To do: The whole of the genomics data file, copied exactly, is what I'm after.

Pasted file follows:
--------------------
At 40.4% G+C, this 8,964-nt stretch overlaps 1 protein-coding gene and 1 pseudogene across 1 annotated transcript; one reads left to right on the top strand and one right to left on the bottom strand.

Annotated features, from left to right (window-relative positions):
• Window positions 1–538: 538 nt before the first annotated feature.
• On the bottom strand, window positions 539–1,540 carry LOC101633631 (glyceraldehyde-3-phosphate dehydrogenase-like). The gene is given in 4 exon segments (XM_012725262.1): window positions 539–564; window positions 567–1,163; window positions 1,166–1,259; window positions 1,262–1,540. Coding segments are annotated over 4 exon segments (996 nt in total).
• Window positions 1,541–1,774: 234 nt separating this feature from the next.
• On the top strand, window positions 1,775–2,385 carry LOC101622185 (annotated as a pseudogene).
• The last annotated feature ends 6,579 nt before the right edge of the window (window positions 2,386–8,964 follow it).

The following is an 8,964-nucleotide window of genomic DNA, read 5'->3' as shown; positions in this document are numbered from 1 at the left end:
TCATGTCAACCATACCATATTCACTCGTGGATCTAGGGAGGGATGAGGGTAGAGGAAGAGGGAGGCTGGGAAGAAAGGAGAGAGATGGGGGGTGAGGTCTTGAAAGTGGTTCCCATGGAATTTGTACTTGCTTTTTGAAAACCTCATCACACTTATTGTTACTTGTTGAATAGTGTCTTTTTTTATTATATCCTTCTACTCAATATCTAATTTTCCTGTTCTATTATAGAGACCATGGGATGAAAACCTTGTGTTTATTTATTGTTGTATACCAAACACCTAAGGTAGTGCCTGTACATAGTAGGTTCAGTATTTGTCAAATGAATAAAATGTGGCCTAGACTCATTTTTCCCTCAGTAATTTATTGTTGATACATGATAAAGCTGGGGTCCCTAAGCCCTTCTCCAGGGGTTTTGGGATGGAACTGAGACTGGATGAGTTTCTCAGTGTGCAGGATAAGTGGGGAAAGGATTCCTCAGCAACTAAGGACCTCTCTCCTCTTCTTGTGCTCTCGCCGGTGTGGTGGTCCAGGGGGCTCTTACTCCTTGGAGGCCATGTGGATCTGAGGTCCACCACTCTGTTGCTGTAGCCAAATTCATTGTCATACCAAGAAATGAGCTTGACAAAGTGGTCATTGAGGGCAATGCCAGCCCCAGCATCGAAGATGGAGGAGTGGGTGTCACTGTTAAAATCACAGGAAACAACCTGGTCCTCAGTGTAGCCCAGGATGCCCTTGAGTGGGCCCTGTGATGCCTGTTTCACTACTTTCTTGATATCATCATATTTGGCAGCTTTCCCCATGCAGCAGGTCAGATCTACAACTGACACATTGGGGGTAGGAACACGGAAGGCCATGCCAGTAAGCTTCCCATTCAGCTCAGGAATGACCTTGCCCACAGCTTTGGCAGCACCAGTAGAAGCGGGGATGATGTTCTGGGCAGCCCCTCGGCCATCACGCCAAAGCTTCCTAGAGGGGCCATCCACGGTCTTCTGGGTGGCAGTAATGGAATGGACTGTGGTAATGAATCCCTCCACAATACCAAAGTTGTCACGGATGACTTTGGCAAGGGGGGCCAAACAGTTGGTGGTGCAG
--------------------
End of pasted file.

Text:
At 40.4% G+C, this 8,964-nt stretch overlaps 1 protein-coding gene and 1 pseudogene across 1 annotated transcript; one reads left to right on the top strand and one right to left on the bottom strand.

Annotated features, from left to right (window-relative positions):
• Window positions 1–538: 538 nt before the first annotated feature.
• On the bottom strand, window positions 539–1,540 carry LOC101633631 (glyceraldehyde-3-phosphate dehydrogenase-like). The gene is given in 4 exon segments (XM_012725262.1): window positions 539–564; window positions 567–1,163; window positions 1,166–1,259; window positions 1,262–1,540. Coding segments are annotated over 4 exon segments (996 nt in total).
• Window positions 1,541–1,774: 234 nt separating this feature from the next.
• On the top strand, window positions 1,775–2,385 carry LOC101622185 (annotated as a pseudogene).
• The last annotated feature ends 6,579 nt before the right edge of the window (window positions 2,386–8,964 follow it).

The following is an 8,964-nucleotide window of genomic DNA, read 5'->3' as shown; positions in this document are numbered from 1 at the left end:
TCATGTCAACCATACCATATTCACTCGTGGATCTAGGGAGGGATGAGGGTAGAGGAAGAGGGAGGCTGGGAAGAAAGGAGAGAGATGGGGGGTGAGGTCTTGAAAGTGGTTCCCATGGAATTTGTACTTGCTTTTTGAAAACCTCATCACACTTATTGTTACTTGTTGAATAGTGTCTTTTTTTATTATATCCTTCTACTCAATATCTAATTTTCCTGTTCTATTATAGAGACCATGGGATGAAAACCTTGTGTTTATTTATTGTTGTATACCAAACACCTAAGGTAGTGCCTGTACATAGTAGGTTCAGTATTTGTCAAATGAATAAAATGTGGCCTAGACTCATTTTTCCCTCAGTAATTTATTGTTGATACATGATAAAGCTGGGGTCCCTAAGCCCTTCTCCAGGGGTTTTGGGATGGAACTGAGACTGGATGAGTTTCTCAGTGTGCAGGATAAGTGGGGAAAGGATTCCTCAGCAACTAAGGACCTCTCTCCTCTTCTTGTGCTCTCGCCGGTGTGGTGGTCCAGGGGGCTCTTACTCCTTGGAGGCCATGTGGATCTGAGGTCCACCACTCTGTTGCTGTAGCCAAATTCATTGTCATACCAAGAAATGAGCTTGACAAAGTGGTCATTGAGGGCAATGCCAGCCCCAGCATCGAAGATGGAGGAGTGGGTGTCACTGTTAAAATCACAGGAAACAACCTGGTCCTCAGTGTAGCCCAGGATGCCCTTGAGTGGGCCCTGTGATGCCTGTTTCACTACTTTCTTGATATCATCATATTTGGCAGCTTTCCCCATGCAGCAGGTCAGATCTACAACTGACACATTGGGGGTAGGAACACGGAAGGCCATGCCAGTAAGCTTCCCATTCAGCTCAGGAATGACCTTGCCCACAGCTTTGGCAGCACCAGTAGAAGCGGGGATGATGTTCTGGGCAGCCCCTCGGCCATCACGCCAAAGCTTCCTAGAGGGGCCATCCACGGTCTTCTGGGTGGCAGTAATGGAATGGACTGTGGTAATGAATCCCTCCACAATACCAAAGTTGTCACGGATGACTTTGGCAAGGGGGGCCAAACAGTTGGTGGTGCAG